Foodservice Equipment Reports
How to Spec Tabletop & Serving Ware

Shop Smart

Patrons judge your establishment not only by the food and drink offered, but also by the plates, bowls, glasses and flatware that come to their tables. The right choices show your menu to best advantage and make a statement about what your restaurant represents, whether that’s quality, style and modernity or comfort, informality and tradition.

There’s a great deal riding on tabletop decisions, so it’s vital to get them right. We asked a few leading tabletop sales consultants around the country—New York-based Morgan Tucker, Director of Business Development, M. Tucker/Singer NY; Anne Ladd, Director of Merchandising for Cleveland-based TriMark SS Kemp; and Jennifer Galanis, Director of Business Development, TriMark R.W. Smith & Co. in Los Angeles—to tell us about the purchasing errors customers make again and again. Here are their top tips.

Buying too much or too little at start-up.
Consultants say they see both, but skimping is more common. “Tabletop supplies are one of your last purchases, and by that time, you may be stretching your budget,” notes Galanis. “Typically you’ll buy too little and then go through the replacement cycle way too fast.” She says initial stocking should be based on the number of seats and the number of table turns expected at dinnertime, but she also takes a close look at the kitchen to assess storage space and the warewashing cycle. The proper size of the initial order will also vary by the type of service offered, the type of food served and the restaurant’s hours of operation.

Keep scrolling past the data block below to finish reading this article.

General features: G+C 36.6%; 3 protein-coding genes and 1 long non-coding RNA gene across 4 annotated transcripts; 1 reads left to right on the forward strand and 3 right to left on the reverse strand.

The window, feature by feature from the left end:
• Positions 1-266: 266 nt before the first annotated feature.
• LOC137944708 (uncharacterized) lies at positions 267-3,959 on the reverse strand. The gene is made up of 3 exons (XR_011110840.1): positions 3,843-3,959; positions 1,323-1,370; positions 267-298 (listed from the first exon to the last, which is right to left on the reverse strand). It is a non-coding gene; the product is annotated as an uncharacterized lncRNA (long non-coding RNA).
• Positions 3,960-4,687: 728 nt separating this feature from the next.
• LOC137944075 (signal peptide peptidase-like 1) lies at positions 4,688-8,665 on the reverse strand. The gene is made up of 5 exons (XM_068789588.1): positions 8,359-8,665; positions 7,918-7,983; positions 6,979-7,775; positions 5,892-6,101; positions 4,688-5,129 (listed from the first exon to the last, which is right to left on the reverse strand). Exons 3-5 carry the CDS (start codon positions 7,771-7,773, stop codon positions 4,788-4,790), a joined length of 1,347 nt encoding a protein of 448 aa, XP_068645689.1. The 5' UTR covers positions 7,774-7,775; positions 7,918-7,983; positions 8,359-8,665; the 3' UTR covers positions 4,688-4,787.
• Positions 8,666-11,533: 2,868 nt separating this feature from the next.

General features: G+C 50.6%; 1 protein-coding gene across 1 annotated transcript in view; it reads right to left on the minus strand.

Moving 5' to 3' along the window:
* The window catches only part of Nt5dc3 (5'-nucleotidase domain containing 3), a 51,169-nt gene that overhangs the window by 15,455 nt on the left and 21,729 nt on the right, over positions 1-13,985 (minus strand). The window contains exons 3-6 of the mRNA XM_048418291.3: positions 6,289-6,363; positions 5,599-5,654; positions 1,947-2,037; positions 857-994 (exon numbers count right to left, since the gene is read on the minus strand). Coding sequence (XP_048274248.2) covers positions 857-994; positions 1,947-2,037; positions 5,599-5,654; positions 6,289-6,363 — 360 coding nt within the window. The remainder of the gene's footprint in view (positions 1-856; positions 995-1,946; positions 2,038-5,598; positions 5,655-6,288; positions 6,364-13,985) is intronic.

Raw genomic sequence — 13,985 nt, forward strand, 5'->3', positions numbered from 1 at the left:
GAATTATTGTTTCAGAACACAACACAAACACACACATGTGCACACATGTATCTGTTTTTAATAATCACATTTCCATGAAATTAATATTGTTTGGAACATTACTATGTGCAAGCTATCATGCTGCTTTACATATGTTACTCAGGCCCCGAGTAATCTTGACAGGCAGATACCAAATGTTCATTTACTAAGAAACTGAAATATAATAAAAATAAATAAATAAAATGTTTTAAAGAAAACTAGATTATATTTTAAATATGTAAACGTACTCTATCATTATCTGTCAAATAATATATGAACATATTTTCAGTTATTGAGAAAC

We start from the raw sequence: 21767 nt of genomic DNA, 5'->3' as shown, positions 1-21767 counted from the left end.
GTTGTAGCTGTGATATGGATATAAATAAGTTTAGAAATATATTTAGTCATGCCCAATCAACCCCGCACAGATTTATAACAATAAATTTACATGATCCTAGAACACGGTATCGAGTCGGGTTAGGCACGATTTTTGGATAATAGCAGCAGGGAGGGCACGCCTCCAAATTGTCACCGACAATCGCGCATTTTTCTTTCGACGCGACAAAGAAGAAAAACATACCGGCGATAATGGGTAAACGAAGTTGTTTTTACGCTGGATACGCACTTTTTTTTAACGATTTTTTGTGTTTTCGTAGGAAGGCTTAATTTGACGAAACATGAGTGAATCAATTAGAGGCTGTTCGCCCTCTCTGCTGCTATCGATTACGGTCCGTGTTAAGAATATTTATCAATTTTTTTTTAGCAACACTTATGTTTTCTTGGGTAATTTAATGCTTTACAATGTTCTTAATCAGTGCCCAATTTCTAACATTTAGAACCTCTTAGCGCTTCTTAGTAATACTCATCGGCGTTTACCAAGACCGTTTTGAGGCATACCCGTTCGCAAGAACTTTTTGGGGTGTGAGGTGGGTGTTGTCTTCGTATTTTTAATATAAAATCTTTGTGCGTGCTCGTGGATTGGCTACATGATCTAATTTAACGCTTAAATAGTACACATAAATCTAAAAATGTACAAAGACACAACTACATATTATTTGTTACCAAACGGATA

Buying high-end or low-end wares that aren’t right for your price point.
“Tabletop can be an investment or an expense,” says Galanis. “If you purchase quality products that are suited to how you’re running your business, you can move forward without constant reordering and constant expenditures.”

How much should you spend? Both menu and labor cost are key, says Ladd. And the type of dishmachine your crew uses serves as another consideration. For an establishment where the costliest entree goes for $20, a dinner plate should cost $8 to $11, she says.